Static Light Scattering
Static Light Scattering at the Graz University of Technology
Static light scattering is a technique in physical chemistry that measures the intensity of the scattered light to obtain the average molecular weight Mw of a macromolecule, such as a polymer or a protein in solution. Measurement of the scattering intensity at many angles allows calculation of the root mean square radius, also called the radius of gyration Rg. By measuring the scattering intensity for many samples of various concentrations, the second virial coefficient A2 can be calculated.For static light scattering experiments, a high intensity monochromatic light, usually a laser, is launched in a solution containing the macromolecules. One or many detectors are used to measure the scattering intensity at one or many angles. The angular dependence is required to obtain accurate measurements of both molar mass and size for all macromolecules of radius above 1-2% of the incident wavelength.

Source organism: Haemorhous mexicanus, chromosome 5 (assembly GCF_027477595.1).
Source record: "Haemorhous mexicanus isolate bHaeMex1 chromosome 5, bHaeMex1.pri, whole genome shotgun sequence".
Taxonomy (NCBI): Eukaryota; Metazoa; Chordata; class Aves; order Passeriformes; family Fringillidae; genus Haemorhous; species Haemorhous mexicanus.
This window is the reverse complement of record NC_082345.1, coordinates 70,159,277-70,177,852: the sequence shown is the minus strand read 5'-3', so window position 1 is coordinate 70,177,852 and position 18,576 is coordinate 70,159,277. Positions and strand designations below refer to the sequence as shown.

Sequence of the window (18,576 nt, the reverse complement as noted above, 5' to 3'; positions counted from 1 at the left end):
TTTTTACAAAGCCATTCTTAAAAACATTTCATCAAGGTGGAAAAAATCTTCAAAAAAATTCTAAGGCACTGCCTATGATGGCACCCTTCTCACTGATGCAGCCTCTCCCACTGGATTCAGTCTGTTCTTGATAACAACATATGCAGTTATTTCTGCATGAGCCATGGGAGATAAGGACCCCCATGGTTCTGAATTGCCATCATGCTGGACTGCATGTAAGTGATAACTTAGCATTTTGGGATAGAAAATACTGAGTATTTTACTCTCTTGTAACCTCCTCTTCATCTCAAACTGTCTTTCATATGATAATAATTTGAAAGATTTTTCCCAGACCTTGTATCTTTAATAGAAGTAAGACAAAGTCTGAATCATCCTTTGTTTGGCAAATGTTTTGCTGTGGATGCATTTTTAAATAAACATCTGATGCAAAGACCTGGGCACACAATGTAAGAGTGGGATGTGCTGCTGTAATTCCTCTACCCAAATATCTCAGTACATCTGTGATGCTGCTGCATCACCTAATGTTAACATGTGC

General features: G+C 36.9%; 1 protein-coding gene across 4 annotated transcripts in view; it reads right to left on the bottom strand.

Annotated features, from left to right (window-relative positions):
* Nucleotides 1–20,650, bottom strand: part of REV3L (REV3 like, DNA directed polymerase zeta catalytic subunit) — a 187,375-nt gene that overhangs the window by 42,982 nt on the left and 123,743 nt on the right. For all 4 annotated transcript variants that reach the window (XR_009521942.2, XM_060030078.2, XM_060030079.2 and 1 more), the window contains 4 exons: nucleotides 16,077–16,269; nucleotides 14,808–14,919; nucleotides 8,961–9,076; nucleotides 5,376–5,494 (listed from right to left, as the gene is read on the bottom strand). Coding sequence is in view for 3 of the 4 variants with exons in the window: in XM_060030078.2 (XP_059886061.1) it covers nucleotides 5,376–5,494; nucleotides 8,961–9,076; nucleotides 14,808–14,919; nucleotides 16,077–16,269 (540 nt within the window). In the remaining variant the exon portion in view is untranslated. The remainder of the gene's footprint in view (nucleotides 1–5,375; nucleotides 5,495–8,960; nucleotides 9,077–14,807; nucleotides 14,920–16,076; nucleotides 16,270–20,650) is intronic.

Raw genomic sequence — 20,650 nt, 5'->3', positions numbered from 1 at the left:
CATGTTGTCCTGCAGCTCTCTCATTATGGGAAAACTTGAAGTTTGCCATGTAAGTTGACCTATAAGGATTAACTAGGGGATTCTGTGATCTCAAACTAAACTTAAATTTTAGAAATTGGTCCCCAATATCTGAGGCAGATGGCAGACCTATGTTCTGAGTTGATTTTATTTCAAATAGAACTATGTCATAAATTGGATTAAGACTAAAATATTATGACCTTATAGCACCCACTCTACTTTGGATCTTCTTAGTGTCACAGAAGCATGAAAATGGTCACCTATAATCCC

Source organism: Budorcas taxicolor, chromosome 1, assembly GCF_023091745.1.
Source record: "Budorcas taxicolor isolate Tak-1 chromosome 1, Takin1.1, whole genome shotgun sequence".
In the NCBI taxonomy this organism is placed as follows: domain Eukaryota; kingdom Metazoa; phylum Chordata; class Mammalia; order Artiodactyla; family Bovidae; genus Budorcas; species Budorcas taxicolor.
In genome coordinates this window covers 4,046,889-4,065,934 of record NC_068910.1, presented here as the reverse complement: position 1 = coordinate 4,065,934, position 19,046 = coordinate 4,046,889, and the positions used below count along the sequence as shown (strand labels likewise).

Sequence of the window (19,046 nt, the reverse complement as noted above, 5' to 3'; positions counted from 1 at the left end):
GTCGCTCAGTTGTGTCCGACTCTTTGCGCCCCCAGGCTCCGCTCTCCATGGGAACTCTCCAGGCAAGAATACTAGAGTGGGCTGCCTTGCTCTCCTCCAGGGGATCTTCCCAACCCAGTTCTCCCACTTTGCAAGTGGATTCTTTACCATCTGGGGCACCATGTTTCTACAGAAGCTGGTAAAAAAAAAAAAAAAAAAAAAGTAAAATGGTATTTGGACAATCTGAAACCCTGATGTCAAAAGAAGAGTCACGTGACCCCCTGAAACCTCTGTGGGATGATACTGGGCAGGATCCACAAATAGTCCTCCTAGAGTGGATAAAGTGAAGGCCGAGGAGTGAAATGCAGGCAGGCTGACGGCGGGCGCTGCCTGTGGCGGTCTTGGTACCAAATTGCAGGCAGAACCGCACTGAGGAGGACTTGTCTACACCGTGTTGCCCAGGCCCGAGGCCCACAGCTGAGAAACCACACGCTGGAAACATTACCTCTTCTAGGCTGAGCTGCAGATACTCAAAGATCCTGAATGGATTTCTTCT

Contact: Heinz Amenitsch
Tel: +43 (316) 873 – 32145
The flat cell light scattering instrument consists of a GLG530 Helium-Neon Laser (NEC Corporation, Tokyo, Japan, P=10mW, λ=632.8nm) and an array consisting of 160 photodiodes for simultaneously detecting scattering curves from 1° to 60° (scattering vector in water 2.3×10-4 to 1.3×10-2 nm-1). The sample cell has a variable thickness of 15 μm up to 5 mm. This allows the measurement of turbid samples with particle sizes between a few hundred nanometers up to about 10 μm.
Further information regarding sample environment and sample requirements can be found here.
Detailed information can be found on the Instrument’s webpage.